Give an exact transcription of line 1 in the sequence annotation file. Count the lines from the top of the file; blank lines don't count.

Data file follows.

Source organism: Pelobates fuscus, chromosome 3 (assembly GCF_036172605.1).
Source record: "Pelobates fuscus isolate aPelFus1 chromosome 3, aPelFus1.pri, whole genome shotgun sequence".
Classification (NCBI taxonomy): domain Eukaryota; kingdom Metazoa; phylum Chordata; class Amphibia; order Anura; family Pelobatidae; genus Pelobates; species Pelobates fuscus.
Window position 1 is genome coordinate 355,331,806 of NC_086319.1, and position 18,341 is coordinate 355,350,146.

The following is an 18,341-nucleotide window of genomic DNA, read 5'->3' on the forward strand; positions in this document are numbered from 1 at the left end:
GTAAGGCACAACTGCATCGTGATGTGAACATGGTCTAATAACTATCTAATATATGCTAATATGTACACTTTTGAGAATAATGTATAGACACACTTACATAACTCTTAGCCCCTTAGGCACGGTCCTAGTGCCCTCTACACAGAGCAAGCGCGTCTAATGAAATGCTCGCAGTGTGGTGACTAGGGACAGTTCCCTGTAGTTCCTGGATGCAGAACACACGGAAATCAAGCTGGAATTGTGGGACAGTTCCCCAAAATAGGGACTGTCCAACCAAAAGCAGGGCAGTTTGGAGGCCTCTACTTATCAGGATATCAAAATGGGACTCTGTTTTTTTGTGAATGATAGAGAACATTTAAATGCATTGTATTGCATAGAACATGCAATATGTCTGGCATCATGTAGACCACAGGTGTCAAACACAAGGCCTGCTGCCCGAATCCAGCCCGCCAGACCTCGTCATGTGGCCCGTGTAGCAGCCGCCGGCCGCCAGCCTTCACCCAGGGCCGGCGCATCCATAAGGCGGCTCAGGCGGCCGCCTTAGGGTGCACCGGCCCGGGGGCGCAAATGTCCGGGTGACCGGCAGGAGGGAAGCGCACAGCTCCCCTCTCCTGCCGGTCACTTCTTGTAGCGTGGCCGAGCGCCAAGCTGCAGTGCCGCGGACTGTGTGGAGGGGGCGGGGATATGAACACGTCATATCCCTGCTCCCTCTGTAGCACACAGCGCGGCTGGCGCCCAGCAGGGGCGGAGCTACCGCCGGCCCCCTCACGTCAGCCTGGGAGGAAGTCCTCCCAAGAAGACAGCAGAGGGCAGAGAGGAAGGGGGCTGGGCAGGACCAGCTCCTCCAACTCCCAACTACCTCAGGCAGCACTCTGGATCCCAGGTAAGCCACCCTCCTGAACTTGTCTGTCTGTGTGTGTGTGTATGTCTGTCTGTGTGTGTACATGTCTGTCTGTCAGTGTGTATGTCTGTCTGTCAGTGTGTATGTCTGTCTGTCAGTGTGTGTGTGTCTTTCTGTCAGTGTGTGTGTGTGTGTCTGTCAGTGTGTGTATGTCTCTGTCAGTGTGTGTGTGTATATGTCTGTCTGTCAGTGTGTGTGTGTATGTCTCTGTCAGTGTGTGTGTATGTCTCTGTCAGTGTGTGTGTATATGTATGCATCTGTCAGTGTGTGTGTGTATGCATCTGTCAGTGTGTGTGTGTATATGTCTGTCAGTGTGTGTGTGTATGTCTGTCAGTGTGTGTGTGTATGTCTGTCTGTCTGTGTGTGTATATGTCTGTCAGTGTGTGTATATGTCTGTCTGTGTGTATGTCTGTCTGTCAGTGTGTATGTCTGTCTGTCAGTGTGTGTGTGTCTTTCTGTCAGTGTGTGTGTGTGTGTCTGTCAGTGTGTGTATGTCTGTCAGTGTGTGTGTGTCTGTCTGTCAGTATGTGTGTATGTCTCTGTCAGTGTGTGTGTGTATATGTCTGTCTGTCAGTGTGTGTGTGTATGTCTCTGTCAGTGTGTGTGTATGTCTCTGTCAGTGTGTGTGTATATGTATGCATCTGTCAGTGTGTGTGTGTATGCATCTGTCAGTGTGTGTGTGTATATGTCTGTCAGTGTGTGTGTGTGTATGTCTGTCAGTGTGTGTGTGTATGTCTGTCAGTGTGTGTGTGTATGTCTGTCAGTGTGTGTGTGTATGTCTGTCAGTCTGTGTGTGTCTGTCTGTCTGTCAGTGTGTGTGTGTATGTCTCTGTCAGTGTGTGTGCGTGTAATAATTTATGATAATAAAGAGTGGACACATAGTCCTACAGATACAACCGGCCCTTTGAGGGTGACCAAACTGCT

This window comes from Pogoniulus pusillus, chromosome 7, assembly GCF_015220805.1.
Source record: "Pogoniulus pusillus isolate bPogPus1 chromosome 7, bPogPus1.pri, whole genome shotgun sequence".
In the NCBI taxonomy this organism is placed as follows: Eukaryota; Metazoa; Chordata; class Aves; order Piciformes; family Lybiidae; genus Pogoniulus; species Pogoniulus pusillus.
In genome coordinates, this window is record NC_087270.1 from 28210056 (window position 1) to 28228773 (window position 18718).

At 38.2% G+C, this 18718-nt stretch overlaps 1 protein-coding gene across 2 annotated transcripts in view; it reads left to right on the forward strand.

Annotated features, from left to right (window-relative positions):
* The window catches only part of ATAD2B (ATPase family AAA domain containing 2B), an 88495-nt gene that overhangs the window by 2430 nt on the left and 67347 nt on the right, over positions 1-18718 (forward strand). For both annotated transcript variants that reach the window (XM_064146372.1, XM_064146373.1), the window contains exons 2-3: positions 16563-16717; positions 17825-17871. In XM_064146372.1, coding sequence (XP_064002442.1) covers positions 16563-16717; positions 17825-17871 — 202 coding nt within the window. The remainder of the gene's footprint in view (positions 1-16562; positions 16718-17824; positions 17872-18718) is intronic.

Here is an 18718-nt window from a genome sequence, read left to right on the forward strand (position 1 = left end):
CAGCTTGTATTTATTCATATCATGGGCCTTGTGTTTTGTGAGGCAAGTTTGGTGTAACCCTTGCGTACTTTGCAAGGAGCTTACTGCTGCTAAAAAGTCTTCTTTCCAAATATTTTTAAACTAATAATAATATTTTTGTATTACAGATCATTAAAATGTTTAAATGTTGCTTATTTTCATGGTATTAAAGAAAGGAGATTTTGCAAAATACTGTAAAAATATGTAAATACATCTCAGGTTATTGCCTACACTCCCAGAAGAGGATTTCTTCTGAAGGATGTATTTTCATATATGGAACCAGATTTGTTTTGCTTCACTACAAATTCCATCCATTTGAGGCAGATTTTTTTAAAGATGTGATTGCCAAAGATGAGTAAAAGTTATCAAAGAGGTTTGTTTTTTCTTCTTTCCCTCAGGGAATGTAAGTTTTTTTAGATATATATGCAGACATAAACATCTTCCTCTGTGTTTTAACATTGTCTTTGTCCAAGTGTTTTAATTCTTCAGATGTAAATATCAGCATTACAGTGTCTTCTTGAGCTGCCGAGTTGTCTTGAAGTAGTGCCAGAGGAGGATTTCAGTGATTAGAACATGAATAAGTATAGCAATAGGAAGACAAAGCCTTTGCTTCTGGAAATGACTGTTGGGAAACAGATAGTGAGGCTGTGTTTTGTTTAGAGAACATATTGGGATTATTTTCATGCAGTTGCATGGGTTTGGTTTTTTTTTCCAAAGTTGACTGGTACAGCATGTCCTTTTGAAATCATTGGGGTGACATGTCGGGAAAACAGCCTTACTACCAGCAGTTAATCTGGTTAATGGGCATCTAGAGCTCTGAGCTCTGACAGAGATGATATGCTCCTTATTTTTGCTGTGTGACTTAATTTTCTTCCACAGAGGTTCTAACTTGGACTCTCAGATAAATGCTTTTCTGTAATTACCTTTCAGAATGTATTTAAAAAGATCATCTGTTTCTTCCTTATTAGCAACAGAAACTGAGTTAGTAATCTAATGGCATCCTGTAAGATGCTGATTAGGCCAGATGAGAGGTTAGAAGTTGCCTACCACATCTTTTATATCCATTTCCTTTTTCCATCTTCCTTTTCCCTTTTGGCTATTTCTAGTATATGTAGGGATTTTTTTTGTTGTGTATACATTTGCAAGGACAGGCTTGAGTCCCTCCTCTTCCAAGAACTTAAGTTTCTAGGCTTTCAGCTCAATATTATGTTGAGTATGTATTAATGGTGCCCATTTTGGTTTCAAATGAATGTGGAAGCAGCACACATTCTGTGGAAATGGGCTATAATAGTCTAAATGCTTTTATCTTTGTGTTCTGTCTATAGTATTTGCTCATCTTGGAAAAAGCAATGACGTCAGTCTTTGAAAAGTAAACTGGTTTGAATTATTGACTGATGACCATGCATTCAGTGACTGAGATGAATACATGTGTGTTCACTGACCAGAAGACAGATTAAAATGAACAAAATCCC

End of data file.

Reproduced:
Source organism: Pelobates fuscus, chromosome 3 (assembly GCF_036172605.1).